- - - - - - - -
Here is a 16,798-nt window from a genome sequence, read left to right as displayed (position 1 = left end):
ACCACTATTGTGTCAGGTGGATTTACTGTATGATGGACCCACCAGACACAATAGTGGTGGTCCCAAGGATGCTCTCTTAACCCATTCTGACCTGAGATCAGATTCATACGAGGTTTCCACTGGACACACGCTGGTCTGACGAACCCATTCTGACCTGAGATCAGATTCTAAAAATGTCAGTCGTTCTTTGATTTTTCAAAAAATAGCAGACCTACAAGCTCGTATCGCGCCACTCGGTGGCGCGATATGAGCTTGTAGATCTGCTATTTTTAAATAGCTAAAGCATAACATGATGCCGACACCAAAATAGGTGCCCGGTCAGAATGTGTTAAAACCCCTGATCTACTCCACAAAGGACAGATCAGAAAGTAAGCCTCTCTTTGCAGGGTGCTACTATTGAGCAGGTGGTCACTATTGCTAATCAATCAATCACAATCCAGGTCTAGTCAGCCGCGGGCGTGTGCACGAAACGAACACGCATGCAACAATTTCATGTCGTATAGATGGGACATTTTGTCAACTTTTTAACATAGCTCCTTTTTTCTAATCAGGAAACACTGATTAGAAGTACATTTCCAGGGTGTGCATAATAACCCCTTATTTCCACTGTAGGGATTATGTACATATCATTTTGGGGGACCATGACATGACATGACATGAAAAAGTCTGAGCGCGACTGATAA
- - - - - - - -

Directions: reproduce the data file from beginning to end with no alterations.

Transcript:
Here is a 16,798-nt window from a genome sequence, read left to right as displayed (position 1 = left end):
ACCACTATTGTGTCAGGTGGATTTACTGTATGATGGACCCACCAGACACAATAGTGGTGGTCCCAAGGATGCTCTCTTAACCCATTCTGACCTGAGATCAGATTCATACGAGGTTTCCACTGGACACACGCTGGTCTGACGAACCCATTCTGACCTGAGATCAGATTCTAAAAATGTCAGTCGTTCTTTGATTTTTCAAAAAATAGCAGACCTACAAGCTCGTATCGCGCCACTCGGTGGCGCGATATGAGCTTGTAGATCTGCTATTTTTAAATAGCTAAAGCATAACATGATGCCGACACCAAAATAGGTGCCCGGTCAGAATGTGTTAAAACCCCTGATCTACTCCACAAAGGACAGATCAGAAAGTAAGCCTCTCTTTGCAGGGTGCTACTATTGAGCAGGTGGTCACTATTGCTAATCAATCAATCACAATCCAGGTCTAGTCAGCCGCGGGCGTGTGCACGAAACGAACACGCATGCAACAATTTCATGTCGTATAGATGGGACATTTTGTCAACTTTTTAACATAGCTCCTTTTTTCTAATCAGGAAACACTGATTAGAAGTACATTTCCAGGGTGTGCATAATAACCCCTTATTTCCACTGTAGGGATTATGTACATATCATTTTGGGGGACCATGACATGACATGACATGAAAAAGTCTGAGCGCGACTGATAA